Tying Knots and Handling Lines
Start with learning how to tie essential knots and allowing them to tie up loose lines in the cockpit. Eventually, they can progress to bigger tasks like helping tie the boat to the dock.

Learning to Navigate
It’s never too early to learn the rules of the water by helping with navigation. Teaching your child to steer properly and keep an eye out for buoys or channel markers to help keep the boat intact is essential.

Taking the Wheel
Driving is the biggest task of them all. With the right supervision and boater education courses, of-age children are more than able to operate the boat or at least be an interactive co-caption. Giving your child this task will allow him/her to understand the responsibility of driving a boat and protecting the safety of the people on board.

Hopefully these fun tips are helpful if you are a family who loves to be on the water. These tasks can help your children learn responsibility, grow personally, and can translate into lessons they’ll carry with them throughout their lives.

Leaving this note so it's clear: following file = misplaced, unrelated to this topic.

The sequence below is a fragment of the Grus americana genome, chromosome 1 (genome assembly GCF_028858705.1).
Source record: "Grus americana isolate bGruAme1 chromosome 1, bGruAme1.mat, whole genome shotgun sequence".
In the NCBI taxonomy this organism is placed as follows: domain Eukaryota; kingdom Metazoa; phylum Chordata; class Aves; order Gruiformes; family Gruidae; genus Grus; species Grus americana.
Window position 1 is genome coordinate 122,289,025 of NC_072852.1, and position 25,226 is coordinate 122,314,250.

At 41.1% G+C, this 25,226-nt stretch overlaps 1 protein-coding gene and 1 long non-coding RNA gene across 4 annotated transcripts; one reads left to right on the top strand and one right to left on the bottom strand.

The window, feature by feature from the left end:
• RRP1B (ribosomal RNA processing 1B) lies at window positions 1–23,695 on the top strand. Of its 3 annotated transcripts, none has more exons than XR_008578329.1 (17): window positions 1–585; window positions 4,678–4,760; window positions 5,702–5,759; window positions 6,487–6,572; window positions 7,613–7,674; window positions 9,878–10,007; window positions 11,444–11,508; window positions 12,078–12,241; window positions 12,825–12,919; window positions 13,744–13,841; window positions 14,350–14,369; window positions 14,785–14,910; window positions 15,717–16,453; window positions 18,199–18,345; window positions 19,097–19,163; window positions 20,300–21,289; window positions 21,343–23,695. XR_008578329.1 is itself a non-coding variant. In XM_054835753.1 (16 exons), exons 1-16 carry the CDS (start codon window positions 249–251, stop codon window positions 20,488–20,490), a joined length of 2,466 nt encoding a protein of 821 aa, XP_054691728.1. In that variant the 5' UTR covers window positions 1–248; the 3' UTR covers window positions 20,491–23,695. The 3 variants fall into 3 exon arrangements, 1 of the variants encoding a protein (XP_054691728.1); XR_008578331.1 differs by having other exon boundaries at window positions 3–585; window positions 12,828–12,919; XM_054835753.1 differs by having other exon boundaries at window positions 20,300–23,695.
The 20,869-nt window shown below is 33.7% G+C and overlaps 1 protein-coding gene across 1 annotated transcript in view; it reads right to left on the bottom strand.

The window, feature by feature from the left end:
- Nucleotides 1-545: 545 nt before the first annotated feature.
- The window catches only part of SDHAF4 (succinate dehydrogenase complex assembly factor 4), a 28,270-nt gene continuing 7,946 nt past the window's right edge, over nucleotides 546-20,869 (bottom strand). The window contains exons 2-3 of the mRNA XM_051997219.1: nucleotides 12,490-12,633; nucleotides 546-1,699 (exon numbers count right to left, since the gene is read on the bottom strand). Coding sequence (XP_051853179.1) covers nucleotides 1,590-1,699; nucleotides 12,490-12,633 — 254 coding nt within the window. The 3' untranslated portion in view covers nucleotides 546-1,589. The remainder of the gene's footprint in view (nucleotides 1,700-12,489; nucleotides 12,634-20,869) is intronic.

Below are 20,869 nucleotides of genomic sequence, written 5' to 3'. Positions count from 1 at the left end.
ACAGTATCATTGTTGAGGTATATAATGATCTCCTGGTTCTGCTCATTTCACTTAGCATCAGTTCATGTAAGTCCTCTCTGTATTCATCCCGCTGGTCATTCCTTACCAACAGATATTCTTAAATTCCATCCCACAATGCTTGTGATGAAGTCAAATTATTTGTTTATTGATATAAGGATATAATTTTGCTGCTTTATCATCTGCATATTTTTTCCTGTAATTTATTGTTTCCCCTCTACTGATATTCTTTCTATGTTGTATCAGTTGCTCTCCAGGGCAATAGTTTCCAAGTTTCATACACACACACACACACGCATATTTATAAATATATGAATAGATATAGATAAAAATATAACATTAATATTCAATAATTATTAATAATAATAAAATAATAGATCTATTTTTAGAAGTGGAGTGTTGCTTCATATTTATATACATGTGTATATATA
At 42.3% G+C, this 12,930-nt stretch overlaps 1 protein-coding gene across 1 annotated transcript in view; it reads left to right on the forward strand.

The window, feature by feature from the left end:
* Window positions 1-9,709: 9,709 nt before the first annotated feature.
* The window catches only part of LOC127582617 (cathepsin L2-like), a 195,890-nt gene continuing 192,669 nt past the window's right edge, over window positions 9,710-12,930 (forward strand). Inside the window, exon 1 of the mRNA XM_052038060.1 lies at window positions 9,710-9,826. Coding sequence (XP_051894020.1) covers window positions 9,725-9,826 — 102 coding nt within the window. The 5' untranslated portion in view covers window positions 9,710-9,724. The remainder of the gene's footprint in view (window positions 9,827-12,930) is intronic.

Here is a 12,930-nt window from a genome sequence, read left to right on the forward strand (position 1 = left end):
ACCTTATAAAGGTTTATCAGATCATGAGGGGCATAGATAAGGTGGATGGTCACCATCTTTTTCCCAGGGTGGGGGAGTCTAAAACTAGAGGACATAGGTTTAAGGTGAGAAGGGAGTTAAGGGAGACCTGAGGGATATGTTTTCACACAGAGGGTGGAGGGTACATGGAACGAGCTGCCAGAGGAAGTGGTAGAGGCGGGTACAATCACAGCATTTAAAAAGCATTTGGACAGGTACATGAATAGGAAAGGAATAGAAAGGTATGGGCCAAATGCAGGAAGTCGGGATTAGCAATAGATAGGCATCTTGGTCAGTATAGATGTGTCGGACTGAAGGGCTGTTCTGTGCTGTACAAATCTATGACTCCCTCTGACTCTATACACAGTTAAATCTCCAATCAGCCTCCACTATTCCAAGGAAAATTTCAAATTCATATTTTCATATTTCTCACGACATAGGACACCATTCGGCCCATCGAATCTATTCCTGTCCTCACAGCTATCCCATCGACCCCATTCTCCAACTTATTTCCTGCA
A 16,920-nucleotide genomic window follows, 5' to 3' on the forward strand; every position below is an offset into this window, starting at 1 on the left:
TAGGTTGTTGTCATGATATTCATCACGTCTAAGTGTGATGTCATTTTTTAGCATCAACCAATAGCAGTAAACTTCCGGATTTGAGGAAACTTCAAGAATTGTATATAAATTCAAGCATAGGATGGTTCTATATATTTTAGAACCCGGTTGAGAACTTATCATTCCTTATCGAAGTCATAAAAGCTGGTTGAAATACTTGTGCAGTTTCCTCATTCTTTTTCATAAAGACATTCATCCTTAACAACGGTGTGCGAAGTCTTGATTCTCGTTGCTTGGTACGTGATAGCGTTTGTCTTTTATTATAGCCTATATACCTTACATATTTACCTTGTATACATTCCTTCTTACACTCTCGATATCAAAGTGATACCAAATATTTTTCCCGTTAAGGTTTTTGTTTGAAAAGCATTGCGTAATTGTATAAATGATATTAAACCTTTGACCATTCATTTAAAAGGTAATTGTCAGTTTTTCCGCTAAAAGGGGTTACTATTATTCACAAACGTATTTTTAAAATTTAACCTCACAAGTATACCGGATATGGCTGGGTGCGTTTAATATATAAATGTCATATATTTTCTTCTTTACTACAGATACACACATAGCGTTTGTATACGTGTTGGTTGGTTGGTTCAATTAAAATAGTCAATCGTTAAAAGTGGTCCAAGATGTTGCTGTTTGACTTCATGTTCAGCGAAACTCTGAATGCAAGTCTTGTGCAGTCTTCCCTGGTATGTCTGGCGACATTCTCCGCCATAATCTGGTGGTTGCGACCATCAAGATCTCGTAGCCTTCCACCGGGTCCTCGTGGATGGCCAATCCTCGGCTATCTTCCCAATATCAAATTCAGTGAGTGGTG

For other ways Hi-Tide looks to help future generations grow, check out our non-profit program Kids on Track.

How to Pick the Perfect Name for Your Boat

A boat is not just a boat to a true boat owner. It’s a home, a way of life, and an escape from reality. As a boater, it is a right of passage (if you will) to give your boat a name. A name so fitting that the boat will project to friends, loved ones and the world who you are every time you pass by.

Why Name Your Boat?

Boat names can reveal a lot about the personality, passion and life experiences of a boat owner. Historically, the majority of vessels were named after female figures, either historical or personal, with names often representing an important woman in a captain’s life.